After city forced him to abandon his garden, Cedar Rapids man growing again

Vacant city lot will be a garden again thanks to partnership with Matthew 25, city

Ed Thornton talks about the seedlings he will be planting on the city-owned lot near his home in Cedar Rapids on Saturda
Ed Thornton talks about the seedlings he will be planting on the city-owned lot near his home in Cedar Rapids on Saturday, April 20, 2019. A few years ago, Thornton was forced to abandon the garden he’d built on vacant city land next to his home, but the city has devised a plan with Matthew 25, which has an urban agriculture permit, for Thornton to begin gardening again. (Ben Roberts/Freelance)

CEDAR RAPIDS — Five years after Ed Thornton was banned from gardening two oft-overlooked city-owned vacant lots next to his apartment, he’s back to planting — and this time with the city’s blessing.

Last weekend, Thornton and several friends tilled virtually the entire lot — roughly 2,700 square feet — except a 5-foot setback around the perimeter of 110 and 112 Sixth St. SW. So far, he’s planted potatoes, and when the temperature consistently tops 50 degrees overnight, he will plant the rest of the 1,400 seedlings of more than 100 varieties of vegetables, lettuces and herbs. He started them in a grow room in his attic earlier this year.

“Being able to grow my own vegetables is huge, and doing it outside my own door is also huge,” said Thornton, 49. “I can get back to feeding my friends and neighbors.”

Thornton doesn’t have a vehicle, so growing at one of the city’s community gardens is not feasible for him, plus he lives in what is considered a food desert, meaning he’s more than a mile from affordable and good-quality fresh food in an urban area.

The city acquired the lot after the 2008 flood and demolished the structures. In 2011, Thornton decided to put the land to use and did so for four years growing winter squash, summer squash, green beans, peppers, okra, beets, carrots, radishes, tomatoes, potatoes, snow peas, sunflowers, kohlrabi, lettuce and more — giving away much of the bounty.

In 2014, a city resident who was denied permission to garden on city land turned Thornton in to city officials, and city staff ordered Thornton to abandon his garden, saying he was trespassing and would face city action.

Friends and the Facebook community rallied to his defense, even starting a petition. Thornton and city leaders agreed to let him finish out the growing season but not replant the following season.


Flash forward to last summer, and Thornton took to social media calling attention to how the property had become neglected. The grass had twice grown to 4 feet tall that season, he said. The city wasn’t maintaining its property, he said.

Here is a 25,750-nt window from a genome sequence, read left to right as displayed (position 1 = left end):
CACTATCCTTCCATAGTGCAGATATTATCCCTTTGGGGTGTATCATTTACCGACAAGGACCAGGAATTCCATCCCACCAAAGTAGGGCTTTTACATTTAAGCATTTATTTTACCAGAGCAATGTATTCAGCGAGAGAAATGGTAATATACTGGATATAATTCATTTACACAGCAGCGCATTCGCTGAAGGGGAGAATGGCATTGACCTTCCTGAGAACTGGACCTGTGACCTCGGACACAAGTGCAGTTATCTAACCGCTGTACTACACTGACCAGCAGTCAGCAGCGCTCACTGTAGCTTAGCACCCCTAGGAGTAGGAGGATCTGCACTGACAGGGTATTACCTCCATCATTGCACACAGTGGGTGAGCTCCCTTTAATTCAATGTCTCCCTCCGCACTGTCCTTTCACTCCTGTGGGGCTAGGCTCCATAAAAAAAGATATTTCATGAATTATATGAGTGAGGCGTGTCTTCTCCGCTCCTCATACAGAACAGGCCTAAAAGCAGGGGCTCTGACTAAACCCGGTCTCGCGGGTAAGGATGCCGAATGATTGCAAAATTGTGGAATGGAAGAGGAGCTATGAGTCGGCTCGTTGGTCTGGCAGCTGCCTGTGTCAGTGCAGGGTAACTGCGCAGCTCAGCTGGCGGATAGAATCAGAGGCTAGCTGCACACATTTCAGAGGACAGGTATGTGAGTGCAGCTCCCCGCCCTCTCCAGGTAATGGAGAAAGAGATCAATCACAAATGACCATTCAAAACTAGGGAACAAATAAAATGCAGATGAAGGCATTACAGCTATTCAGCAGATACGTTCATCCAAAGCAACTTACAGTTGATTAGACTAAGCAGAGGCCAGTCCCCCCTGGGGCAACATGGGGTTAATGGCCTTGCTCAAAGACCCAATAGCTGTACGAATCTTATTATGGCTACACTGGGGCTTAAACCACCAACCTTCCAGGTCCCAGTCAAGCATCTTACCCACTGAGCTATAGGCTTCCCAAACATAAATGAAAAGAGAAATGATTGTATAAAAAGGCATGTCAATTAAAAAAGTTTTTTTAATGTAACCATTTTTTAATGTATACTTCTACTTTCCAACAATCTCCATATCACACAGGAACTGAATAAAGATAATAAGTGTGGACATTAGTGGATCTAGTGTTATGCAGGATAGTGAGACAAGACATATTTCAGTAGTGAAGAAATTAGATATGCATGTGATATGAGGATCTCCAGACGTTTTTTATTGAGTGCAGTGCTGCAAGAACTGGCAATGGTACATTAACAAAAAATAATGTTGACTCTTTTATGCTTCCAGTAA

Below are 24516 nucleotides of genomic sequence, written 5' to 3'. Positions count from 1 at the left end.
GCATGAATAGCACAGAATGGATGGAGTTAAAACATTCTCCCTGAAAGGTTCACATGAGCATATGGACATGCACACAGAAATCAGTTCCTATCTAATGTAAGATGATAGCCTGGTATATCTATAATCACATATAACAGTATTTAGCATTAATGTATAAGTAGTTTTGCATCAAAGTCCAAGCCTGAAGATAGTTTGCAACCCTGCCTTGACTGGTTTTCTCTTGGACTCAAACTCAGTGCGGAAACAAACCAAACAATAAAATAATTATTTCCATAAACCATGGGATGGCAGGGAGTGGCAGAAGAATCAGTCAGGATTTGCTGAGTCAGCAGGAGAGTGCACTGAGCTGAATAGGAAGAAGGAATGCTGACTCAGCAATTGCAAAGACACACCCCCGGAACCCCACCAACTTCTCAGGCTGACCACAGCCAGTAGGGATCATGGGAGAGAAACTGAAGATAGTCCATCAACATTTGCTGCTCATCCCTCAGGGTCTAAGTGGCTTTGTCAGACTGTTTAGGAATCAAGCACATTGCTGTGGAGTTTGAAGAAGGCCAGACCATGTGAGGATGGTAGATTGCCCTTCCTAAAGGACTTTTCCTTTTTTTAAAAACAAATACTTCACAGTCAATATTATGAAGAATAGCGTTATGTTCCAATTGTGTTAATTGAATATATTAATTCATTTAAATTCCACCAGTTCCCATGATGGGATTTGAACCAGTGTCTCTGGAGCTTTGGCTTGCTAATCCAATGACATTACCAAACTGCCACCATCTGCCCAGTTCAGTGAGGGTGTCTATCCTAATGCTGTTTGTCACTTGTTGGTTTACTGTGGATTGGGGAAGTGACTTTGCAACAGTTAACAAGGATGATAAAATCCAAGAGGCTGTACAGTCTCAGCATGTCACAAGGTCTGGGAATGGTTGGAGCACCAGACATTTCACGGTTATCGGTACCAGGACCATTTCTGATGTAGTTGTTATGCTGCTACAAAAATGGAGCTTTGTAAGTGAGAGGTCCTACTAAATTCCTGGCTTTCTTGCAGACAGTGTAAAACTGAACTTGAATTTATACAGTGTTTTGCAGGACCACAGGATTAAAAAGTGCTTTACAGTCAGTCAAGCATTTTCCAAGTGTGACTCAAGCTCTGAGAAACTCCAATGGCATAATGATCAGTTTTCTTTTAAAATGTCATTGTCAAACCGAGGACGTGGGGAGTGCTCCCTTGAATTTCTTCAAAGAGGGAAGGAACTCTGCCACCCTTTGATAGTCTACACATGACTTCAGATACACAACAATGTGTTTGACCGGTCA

“It was like you were walking through a savanna in Africa the grass was so tall,” he said. “How was that better than my garden?”

City Council member Ashley Vanorny was tagged in a social media post and brought up to speed.

“I took the information back to the city trying to diagnose why we had let the grass grow beyond our city standards,” she said. “This led me to help re-energize the conversation about urban gardening.”

The property had simply been lost in the shuffle during a period of transition within the department that maintains city properties, she said.

She had a good relationship with Matthew 25, a local nonprofit organization with a mission to strengthen and elevate neighborhoods, including through urban gardening. Matthew 25 also has an urban agriculture permit, which was key to the group’s involvement.

Jennifer Pratt, the city’s community development director, got involved and helped hammer out a plan: The city would lease the property to Matthew 25 under its permit, and Matthew 25 would sublease to Thornton.

“Having Matthew 25 involved provides a safeguard to ensure the garden is maintained and watered,” Pratt said. “If there’s an opportunity to put a property to good use, we want to take advantage of it.”

The lease is for a year at a time to preserve the potential for the property to be sold to the private sector for future development, such as housing or some other use.


“We are all about food in the community and healthy food options in food deserts, so it is a win-win,” said Clint Twedt-Ball, executive director and founder of Matthew 25.

He said he is hopeful the arrangement serves as a model for people in other parts of the community who want to garden city-owned property. It is likely too late for others this growing season, but perhaps in 2020, he said.

Vanorny noted it puts the land to good use in providing food as well as a healthy activity, and helps the city because it is one less property to maintain.

For the green thumb, Thornton, he is back to doing what he loves. He still is annoyed the city threatened him “for taking care of the city’s land for four years,” but he is glad with how it has worked out.

“I think it took too long, but I think this is the smart thing to do,” he said.

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